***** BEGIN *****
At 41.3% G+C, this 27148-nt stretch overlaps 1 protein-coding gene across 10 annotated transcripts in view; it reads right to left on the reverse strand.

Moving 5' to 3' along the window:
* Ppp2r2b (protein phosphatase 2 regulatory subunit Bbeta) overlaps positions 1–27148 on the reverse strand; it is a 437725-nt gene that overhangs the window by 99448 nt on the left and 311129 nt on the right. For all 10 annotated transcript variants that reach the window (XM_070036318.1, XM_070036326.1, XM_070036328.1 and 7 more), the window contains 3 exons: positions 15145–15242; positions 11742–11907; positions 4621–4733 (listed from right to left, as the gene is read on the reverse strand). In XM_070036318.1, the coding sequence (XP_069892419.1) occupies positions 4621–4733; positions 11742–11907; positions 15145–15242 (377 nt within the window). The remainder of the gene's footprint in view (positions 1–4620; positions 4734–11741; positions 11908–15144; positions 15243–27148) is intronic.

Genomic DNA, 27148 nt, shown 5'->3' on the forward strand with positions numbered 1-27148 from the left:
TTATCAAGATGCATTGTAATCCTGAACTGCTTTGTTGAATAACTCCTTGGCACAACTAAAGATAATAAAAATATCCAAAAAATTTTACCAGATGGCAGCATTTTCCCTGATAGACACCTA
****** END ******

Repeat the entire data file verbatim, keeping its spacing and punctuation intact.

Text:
At 41.3% G+C, this 27148-nt stretch overlaps 1 protein-coding gene across 10 annotated transcripts in view; it reads right to left on the reverse strand.

Moving 5' to 3' along the window:
* Ppp2r2b (protein phosphatase 2 regulatory subunit Bbeta) overlaps positions 1–27148 on the reverse strand; it is a 437725-nt gene that overhangs the window by 99448 nt on the left and 311129 nt on the right. For all 10 annotated transcript variants that reach the window (XM_070036318.1, XM_070036326.1, XM_070036328.1 and 7 more), the window contains 3 exons: positions 15145–15242; positions 11742–11907; positions 4621–4733 (listed from right to left, as the gene is read on the reverse strand). In XM_070036318.1, the coding sequence (XP_069892419.1) occupies positions 4621–4733; positions 11742–11907; positions 15145–15242 (377 nt within the window). The remainder of the gene's footprint in view (positions 1–4620; positions 4734–11741; positions 11908–15144; positions 15243–27148) is intronic.

Genomic DNA, 27148 nt, shown 5'->3' on the forward strand with positions numbered 1-27148 from the left:
TTATCAAGATGCATTGTAATCCTGAACTGCTTTGTTGAATAACTCCTTGGCACAACTAAAGATAATAAAAATATCCAAAAAATTTTACCAGATGGCAGCATTTTCCCTGATAGACACCTA